WordPress Plugin Supply Chain Attacks Are Increasing

Hackers are increasingly targeting WordPress plugins using stolen login credentials from other data breaches to gain direct access to plugin code. These attacks are particularly concerning because they can appear as normal plugin updates to users, making them difficult to detect.

What is a Supply Chain Attack?

Normally, software vulnerabilities allow attackers to inject malicious code or launch other types of attacks due to flaws in the code. In a supply chain attack, however, the software itself or one of its components (like a third-party script) is directly altered with malicious code. This means the compromised software delivers the harmful files.

The U.S. Cybersecurity and Infrastructure Security Agency (CISA) describes a supply chain attack as follows:

“A software supply chain attack happens when a cyber threat actor infiltrates a software vendor’s network and uses malicious code to compromise the software before the vendor sends it to customers. This compromised software can then compromise customer data or systems. Such attacks can affect all users of the compromised software and have widespread consequences for government, critical infrastructure, and private sector customers.”

In the case of WordPress plugins, attackers use stolen passwords to access developer accounts. They then insert malicious code into plugins, creating administrator-level user accounts on any website that uses the compromised plugins.

New Attacks on WordPress Plugins

Wordfence has identified more compromised WordPress plugins, including the popular PowerPress Podcasting plugin by Blubrry. The newly discovered compromised plugins are:

  • WP Server Health Stats (wp-server-stats): Version 1.7.6 (Patched in 1.7.8), 10,000 active installations.
  • Ad Invalid Click Protector (AICP) (ad-invalid-click-protector): Version 1.2.9 (Patched in 1.2.10), 30,000+ active installations.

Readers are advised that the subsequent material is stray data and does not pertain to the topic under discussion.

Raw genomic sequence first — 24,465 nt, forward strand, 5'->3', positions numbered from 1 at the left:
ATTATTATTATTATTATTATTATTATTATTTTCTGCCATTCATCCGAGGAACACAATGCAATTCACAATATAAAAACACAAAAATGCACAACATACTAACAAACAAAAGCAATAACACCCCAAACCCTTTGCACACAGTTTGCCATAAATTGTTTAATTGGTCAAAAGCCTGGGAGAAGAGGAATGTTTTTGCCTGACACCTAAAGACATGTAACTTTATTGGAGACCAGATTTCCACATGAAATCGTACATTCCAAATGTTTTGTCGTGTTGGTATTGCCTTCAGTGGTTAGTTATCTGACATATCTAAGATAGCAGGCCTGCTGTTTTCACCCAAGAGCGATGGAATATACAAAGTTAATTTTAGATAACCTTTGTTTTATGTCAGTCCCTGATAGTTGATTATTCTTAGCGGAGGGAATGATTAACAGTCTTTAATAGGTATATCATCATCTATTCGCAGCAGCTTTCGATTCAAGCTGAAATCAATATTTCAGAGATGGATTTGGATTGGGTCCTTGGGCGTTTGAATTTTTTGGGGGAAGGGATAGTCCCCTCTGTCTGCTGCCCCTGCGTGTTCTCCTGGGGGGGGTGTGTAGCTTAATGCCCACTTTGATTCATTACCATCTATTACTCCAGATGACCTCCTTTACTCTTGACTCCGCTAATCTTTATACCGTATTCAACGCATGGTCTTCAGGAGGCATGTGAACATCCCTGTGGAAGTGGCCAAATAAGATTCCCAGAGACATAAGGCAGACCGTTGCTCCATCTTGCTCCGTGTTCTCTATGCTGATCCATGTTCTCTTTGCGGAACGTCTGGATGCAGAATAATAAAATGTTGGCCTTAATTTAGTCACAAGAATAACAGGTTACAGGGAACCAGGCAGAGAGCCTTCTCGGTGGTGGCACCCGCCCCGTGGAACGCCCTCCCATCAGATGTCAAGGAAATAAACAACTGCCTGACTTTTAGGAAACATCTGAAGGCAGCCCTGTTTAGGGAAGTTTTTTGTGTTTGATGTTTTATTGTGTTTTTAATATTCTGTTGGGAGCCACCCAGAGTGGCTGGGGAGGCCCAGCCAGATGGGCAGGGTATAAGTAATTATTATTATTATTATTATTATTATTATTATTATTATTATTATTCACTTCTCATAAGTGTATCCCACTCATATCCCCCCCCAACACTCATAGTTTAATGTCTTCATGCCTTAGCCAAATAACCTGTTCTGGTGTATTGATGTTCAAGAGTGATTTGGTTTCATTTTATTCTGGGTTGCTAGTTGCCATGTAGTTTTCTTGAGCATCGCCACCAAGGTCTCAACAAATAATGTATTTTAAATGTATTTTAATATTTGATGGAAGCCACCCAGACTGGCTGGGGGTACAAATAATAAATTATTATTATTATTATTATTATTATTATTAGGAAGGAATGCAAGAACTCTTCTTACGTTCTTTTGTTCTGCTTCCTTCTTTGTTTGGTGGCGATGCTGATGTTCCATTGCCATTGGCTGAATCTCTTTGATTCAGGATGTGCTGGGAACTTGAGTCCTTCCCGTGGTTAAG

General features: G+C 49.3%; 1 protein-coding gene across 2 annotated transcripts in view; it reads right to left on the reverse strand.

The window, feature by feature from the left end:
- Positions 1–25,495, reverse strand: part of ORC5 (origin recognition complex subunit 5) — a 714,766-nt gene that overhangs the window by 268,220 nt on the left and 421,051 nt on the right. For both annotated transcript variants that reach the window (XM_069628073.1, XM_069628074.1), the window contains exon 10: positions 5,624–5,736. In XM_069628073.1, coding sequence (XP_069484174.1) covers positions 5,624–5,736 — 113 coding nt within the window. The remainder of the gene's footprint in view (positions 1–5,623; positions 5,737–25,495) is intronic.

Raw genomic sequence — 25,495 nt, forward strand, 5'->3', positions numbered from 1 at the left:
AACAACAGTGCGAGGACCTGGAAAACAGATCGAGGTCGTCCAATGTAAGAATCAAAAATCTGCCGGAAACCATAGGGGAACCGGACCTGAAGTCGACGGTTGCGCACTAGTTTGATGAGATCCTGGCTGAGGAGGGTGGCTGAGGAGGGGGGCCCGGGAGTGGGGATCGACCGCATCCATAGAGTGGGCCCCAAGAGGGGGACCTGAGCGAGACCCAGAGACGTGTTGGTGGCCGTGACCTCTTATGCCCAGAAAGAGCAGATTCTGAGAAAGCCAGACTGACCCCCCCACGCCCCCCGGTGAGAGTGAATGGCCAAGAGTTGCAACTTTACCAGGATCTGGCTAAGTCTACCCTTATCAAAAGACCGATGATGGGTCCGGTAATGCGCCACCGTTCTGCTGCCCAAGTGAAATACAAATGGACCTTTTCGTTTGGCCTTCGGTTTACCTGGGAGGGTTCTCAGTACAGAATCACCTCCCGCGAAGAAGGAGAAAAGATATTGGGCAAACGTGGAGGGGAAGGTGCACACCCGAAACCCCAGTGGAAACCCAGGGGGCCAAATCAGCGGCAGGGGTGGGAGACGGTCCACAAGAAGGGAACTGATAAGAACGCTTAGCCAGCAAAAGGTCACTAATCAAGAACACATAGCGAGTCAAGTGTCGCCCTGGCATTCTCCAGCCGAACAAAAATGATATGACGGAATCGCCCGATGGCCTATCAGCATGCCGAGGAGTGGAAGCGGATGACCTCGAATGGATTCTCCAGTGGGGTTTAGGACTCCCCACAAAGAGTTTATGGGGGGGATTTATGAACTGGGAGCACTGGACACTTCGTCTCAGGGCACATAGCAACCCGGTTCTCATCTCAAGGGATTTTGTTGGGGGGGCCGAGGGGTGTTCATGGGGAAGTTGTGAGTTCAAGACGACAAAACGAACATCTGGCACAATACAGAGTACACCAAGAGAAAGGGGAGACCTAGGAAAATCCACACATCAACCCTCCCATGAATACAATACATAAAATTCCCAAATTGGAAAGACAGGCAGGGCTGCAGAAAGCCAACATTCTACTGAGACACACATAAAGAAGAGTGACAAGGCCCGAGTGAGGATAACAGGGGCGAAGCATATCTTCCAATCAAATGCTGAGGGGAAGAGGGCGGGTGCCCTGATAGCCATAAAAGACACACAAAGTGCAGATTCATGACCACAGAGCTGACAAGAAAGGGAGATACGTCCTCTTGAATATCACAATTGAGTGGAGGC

• PowerPress Podcasting plugin by Blubrry (powerpress): Versions 11.9.3 – 11.9.4 (Patched in 11.9.6), 40,000+ active installations.
  • Seo Optimized Images (seo-optimized-images): Version 2.1.2 (Patched in 2.1.4), 10,000+ active installations.
  • Pods – Custom Content Types and Fields (pods): Version 3.2.2, 100,000+ active installations.
  • Twenty20 Image Before-After (twenty20): Versions 1.6.2, 1.6.3, 1.5.4, 20,000+ active installations.

Previously compromised plugins include Social Warfare, Blaze Widget, Wrapper Link Element, Contact Form 7 Multi-Step Addon, and Simply Show Hooks.

Steps to Take if Using a Compromised Plugin

Some compromised plugins have been patched, but not all. Regardless, site owners should check their databases for rogue admin accounts added by the attack. Look for admin accounts with usernames like “Options” or “PluginAuth,” and any other unrecognized admin accounts.

Wordfence users, both free and Pro, are notified if a compromised plugin is detected. Pro users get immediate malware signatures for detection, while free users receive them after 30 days.

The official Wordfence announcement advises:

“If you have any of these plugins installed, consider your site compromised and immediately enter incident response mode. Check your WordPress admin user accounts and delete any unauthorized ones. Run a complete malware scan with the Wordfence plugin and remove any malicious code. Wordfence Premium, Care, and Response users, as well as paid Wordfence CLI users, have malware signatures to detect this malware. Free users will get the same detection after a 30-day delay. If you are running a malicious version of one of the plugins, update the plugin where possible or remove it immediately.”

By staying vigilant and proactive, you can protect your WordPress site from these escalating supply chain attacks.

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